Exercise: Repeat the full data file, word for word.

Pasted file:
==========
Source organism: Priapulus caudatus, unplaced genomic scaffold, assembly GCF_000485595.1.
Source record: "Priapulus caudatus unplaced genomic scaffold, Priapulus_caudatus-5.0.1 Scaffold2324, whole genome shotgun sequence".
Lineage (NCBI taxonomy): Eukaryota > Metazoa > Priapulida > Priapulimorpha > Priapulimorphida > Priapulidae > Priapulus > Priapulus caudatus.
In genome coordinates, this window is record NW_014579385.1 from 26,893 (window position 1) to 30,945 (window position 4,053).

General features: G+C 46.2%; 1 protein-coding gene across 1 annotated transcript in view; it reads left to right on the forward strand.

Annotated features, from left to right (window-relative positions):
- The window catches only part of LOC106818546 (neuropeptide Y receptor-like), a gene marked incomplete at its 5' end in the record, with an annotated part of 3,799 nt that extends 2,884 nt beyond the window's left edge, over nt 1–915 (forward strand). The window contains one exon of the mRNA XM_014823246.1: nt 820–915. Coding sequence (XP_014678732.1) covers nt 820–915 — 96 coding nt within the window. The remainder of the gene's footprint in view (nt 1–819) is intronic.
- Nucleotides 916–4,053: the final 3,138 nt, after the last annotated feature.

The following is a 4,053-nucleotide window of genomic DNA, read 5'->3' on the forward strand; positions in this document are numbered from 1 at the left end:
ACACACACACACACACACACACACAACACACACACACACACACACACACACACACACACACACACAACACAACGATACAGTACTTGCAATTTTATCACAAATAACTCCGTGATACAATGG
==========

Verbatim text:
Source organism: Priapulus caudatus, unplaced genomic scaffold, assembly GCF_000485595.1.
Source record: "Priapulus caudatus unplaced genomic scaffold, Priapulus_caudatus-5.0.1 Scaffold2324, whole genome shotgun sequence".
Lineage (NCBI taxonomy): Eukaryota > Metazoa > Priapulida > Priapulimorpha > Priapulimorphida > Priapulidae > Priapulus > Priapulus caudatus.
In genome coordinates, this window is record NW_014579385.1 from 26,893 (window position 1) to 30,945 (window position 4,053).

General features: G+C 46.2%; 1 protein-coding gene across 1 annotated transcript in view; it reads left to right on the forward strand.

Annotated features, from left to right (window-relative positions):
- The window catches only part of LOC106818546 (neuropeptide Y receptor-like), a gene marked incomplete at its 5' end in the record, with an annotated part of 3,799 nt that extends 2,884 nt beyond the window's left edge, over nt 1–915 (forward strand). The window contains one exon of the mRNA XM_014823246.1: nt 820–915. Coding sequence (XP_014678732.1) covers nt 820–915 — 96 coding nt within the window. The remainder of the gene's footprint in view (nt 1–819) is intronic.
- Nucleotides 916–4,053: the final 3,138 nt, after the last annotated feature.

The following is a 4,053-nucleotide window of genomic DNA, read 5'->3' on the forward strand; positions in this document are numbered from 1 at the left end:
ACACACACACACACACACACACACAACACACACACACACACACACACACACACACACACACACACAACACAACGATACAGTACTTGCAATTTTATCACAAATAACTCCGTGATACAATGG